Margy O’Herron, a parent who organized a rally against the seven-period schedule in June, said she was “thrilled” that the district took parents’ concerns seriously.
“Just to feel that our voices were heard ... that was really gratifying,” she said.
The middle school decided last year to transition to a seven-period schedule starting with 2014-15 academic year. The decision met opposition from parents who claimed an eight-period schedule, which was introduced for the 2006-07 academic year, has been essential to student success.
“It really helped turn things around,” O’Herron said, citing a rise in the percentage of students at the middle school who have passed algebra by the eighth grade with a C or higher, among other promising statistics.
In May, parents appealed the decision to the Board of Education, which formed a committee of school leaders, staff members and parents to reconsider the issue and make recommendations to a leadership group. The leadership group, known as the Associations-Deputies-Chief Operating Officer (ADC) group, met Jan. 31 and decided to keep the eight-period schedule, according to district and school officials.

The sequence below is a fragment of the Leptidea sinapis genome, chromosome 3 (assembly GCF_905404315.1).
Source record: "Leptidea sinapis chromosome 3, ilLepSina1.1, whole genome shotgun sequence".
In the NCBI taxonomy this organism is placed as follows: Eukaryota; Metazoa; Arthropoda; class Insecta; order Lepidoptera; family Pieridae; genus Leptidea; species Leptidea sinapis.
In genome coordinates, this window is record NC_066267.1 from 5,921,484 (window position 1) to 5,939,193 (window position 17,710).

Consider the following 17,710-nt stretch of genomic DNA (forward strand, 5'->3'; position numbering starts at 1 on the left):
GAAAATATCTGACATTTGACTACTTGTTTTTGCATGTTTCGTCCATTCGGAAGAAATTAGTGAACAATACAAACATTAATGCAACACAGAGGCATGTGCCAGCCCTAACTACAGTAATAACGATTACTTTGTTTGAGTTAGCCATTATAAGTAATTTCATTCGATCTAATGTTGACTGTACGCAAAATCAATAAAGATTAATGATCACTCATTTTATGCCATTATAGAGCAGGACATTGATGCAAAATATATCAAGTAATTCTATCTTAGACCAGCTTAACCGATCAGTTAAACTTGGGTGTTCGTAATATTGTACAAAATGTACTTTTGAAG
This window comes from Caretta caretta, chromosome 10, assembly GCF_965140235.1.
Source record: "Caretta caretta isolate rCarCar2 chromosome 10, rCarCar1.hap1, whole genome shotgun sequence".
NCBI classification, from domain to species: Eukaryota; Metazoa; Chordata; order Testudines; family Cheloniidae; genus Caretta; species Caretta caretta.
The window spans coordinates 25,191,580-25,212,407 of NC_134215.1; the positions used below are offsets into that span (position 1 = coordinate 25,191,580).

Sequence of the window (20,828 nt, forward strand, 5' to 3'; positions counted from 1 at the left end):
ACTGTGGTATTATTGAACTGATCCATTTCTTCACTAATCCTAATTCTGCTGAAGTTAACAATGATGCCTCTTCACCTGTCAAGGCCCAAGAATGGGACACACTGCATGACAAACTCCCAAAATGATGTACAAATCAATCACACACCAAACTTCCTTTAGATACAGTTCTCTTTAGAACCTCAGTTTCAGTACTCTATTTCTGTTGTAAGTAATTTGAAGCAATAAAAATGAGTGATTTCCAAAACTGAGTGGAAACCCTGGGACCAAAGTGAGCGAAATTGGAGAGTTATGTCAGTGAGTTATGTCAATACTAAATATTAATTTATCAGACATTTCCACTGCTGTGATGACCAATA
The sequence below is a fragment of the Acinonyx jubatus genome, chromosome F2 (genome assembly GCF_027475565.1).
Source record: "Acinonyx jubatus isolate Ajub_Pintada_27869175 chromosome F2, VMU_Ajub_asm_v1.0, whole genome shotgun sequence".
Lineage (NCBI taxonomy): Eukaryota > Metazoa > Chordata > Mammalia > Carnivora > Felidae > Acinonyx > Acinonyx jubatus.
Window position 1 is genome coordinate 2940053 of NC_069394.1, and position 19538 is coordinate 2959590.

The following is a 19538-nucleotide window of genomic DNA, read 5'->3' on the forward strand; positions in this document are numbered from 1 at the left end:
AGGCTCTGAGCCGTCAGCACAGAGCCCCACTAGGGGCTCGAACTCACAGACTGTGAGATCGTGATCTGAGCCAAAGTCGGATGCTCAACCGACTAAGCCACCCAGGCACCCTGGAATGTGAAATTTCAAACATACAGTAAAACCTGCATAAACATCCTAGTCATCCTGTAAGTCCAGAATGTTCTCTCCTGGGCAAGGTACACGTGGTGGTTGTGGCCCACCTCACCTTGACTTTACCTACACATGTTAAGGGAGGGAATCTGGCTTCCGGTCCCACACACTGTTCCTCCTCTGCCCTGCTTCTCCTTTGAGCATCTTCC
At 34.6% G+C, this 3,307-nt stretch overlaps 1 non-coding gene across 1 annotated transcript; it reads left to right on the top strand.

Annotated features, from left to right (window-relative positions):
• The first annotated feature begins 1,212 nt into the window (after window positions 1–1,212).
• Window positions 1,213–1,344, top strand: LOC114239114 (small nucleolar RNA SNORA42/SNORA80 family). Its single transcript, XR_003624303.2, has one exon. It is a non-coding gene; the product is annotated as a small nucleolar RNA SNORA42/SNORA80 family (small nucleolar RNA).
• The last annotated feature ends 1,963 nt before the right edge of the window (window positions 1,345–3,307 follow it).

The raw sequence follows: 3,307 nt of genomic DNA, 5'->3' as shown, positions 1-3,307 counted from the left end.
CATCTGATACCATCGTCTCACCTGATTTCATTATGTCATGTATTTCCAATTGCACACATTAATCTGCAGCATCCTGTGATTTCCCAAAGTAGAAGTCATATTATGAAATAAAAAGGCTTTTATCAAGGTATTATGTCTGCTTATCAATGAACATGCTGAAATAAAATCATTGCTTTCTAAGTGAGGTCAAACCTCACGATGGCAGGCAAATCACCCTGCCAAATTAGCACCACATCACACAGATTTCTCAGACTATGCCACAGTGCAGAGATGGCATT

Darryl Williams, the district’s associate superintendent for middle schools, presented the committee’s recommendations to the ADC group.
“What was compelling was ... that there was an interest in having support and intervention classes for students as well as a variety of electives, so that was a common thread,” Williams said.
John Haas, principal of the middle school, had maintained in a May letter that effective instruction has the “most impact by far” on student achievement, regardless of schedule structure. He said Monday afternoon he was “happy and pleased” with the latest decision, adding the reconsideration process gave school officials the opportunity to see an eight-period schedule is a “model that works” for student growth.
District Superintendent Joshua P. Starr announced the decision Monday in a memo to the Board of Education.